By Todd Cunningham
Michael Bay's bad-boy bodybuilder tale "Pain & Gain" captured the domestic box office this weekend, but "Iron Man 3" stole the show with a staggering $195 million international debut that sets the stage for a monster U.S. opening next weekend.
"Iron Man 3" delivered a bigger first overseas weekend than "The Avengers," another Disney-Marvel superhero saga. That film, which also featured Robert Downey Jr.’s Tony Stark character, debuted to $185 million internationally last summer.
"Iron Man 3" was No. 1 in all 27 foreign markets in which it rolled out. The United Kingdom was tops with $21 million, followed by Korea ($19 million), Australia ($18 million) and Mexico ($16 million). It took in $7.2 million at 113 Imax theaters, for a whopping $64,000 per-screen average, again better than "The Avengers."
Disney’s head of distribution Dave Hollis tipped his hat to Marvel President Kevin Feige, an executive producer on the movie, for his role in setting up and shepherding "Iron Man 3" to a powerful international debut.
"You have to give Kevin a lot of credit for this," Disney’s head of distribution Dave Hollis told TheWrap Sunday. "’The Avengers’ transcended superhero fare and laid the groundwork for something like this to happen, and clearly audiences were ready."
The momentum from abroad should only help "Iron Man 3" when it opens in the U.S. on Friday.
"We're encouraged," Hollis said, "but not taking anything for granted. The jumps from Friday to Saturday were significant in nearly every territory, so we're hoping that word of mouth translates to the U.S."
"Iron Man 2" debuted to $128 million in the U.S. in 2010. Bullish analysts forecast a $160 million U.S. opening for "Iron Man 3." That would put it behind "The Avengers," featuring with Downey’s Tony Stark character, which shattered domestic box office records with a $207 million first weekend to jump-start last summer.
However, this "Iron Man" installment is expected to be the biggest in the franchise. The first two "Iron Man" films brought in a combined $1.2 billion at the worldwide box office and this one is expected to be the biggest yet. The original "Iron Man" made $585 million, $318 of that domestically and $268 million overseas.
The sequel brought in $623 million globally, $312 million from North America, $311 million from abroad. It's highly unlikely domestic grosses will outstrip foreign this time around, given the exponential growth in the number of overseas screens, especially Imax and 3D, which bring premium pricing.
Disney is clearly focused on maximizing foreign returns, particularly in China, which has emerged as a major market since the last "Iron Man" movie. Marvel Studios collaborated with Beijing-based DMG Entertainment in the making of "Iron Man 3," and Disney will release a special version tailored to Chinese audiences when it opens there Wednesday.
In addition to Downey, the film stars Gwyneth Paltrow, Don Cheadle, Guy Pearce and Rebecca Hall. Veteran Shane Black ("Lethal Weapon") directs from a screenplay he co-wrote with Drew Pearce. Jon Favreau, who directed the first two films, is an executive producer, and appears in the movie.
"Pain & Gain" muscled its way to the top spot in the U.S. with a three-day haul estimated at $20 million. Paramount's darkly comic action film held off last week's No. 1 film, "Oblivion," Universal's Tom Cruise sci-fi epic, which took in $17.4 million in its second week and is about to cross $200 million in worldwide grosses.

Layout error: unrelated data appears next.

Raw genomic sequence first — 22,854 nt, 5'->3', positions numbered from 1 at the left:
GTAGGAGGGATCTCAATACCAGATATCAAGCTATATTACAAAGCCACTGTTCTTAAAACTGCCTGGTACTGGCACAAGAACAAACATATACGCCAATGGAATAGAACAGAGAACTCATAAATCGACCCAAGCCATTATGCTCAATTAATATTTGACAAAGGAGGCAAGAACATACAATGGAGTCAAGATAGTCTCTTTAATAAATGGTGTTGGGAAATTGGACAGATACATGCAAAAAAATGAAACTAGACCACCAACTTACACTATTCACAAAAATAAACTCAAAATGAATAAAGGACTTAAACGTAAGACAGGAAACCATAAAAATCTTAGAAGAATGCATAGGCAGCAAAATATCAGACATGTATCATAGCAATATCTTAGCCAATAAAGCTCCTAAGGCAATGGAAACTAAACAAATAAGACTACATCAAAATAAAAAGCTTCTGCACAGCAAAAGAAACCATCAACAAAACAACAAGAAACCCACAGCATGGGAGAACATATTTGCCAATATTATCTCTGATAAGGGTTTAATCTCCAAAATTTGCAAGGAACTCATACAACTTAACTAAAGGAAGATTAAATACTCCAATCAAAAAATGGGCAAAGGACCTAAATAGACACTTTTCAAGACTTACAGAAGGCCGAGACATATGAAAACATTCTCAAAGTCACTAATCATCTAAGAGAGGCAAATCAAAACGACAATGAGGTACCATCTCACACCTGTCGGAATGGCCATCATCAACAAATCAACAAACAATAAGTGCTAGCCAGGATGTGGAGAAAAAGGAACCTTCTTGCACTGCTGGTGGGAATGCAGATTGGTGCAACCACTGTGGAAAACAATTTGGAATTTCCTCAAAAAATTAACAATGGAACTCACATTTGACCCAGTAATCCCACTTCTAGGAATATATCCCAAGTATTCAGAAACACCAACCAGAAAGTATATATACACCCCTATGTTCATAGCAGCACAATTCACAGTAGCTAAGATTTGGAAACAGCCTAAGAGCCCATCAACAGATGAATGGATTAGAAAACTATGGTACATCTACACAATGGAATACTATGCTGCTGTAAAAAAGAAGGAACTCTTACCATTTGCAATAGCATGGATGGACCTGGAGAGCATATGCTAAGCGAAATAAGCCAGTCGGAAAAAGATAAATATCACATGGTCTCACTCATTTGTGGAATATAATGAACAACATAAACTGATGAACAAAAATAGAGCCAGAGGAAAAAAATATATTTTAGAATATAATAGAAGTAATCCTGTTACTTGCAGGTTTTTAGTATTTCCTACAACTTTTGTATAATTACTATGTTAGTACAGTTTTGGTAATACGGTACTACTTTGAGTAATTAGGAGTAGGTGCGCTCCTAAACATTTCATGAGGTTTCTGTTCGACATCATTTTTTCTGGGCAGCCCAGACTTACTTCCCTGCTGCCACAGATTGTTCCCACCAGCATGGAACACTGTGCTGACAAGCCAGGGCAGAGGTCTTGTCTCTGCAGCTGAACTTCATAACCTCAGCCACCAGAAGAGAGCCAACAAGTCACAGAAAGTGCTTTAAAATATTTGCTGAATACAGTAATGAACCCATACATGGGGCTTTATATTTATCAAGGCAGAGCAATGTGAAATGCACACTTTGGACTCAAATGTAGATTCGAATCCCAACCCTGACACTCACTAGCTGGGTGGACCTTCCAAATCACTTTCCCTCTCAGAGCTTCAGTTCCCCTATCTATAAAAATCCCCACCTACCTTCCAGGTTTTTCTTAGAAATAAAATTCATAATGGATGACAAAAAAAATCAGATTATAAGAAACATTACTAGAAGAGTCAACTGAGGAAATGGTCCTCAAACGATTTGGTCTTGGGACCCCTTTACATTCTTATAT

The domestic box office was running about 20 percent down from last year, as moviegoers seems to be waiting for "Iron Man 3" and the summer movie season. Besides "Iron Man 3," "The Great Gatsby" (May 10), "Star Trek Into Darkness" (May 17) and "Fast and Furious 6" and "The Hangover Part III" (both May 24) all roll out next month.
This week's only other wide opener, Lionsgate's star-packed farce "The Big Wedding," managed just $7.5 million, below expectations that were soft to begin with. Robert De Niro, Diane Keaton, Katherine Heigl, Amanda Seyfried, Robin Williams, Topher Grace and Susan Sarandon star in the R-rated comedy, directed by Justin Zackman ("The Bucket List").
The Jackie Robinson movie "42," from Legendary Pictures and Warner Bros., finished third with $10.3 million. Its domestic total after three weeks is $61 million.
The weekend's top 10:
"Pain & Gain," $20 million
"Oblivion," $17.4 million
"42," $10.7 million
"The Big Wedding," $7.5 million
"The Croods," $6.6 million
"G.I. Joe: Retaliation," $3.6 million
"Scary Movie 5," $3.4 million
"Olympus Has Fallen," $2.7 million
"Place Beyond the Pines," $2.6 million
"Jurassic Park," $2.3 million
One of the problems with "The Big Wedding" is the snotty, entitled Katherine Heigl. I've refused to see anything she's in, and quit watching Grey's Anatomy because of her. When filming resumed on that show the last year she was in it, she went on talk shows complaining about the cast's "cruel" treatment because their first day of fiming after summer break lasted 17 hours. She failed to say that she was highly overpaid to sit in her cushy trailer most of that time, actually only filming for a few hours. I hate hearing wealthy celebrities whine about their lives.
Iron Man is an American made movie, why do we have to wait to see it after is debuts overseas first? Something wrong with this scenario. :-(
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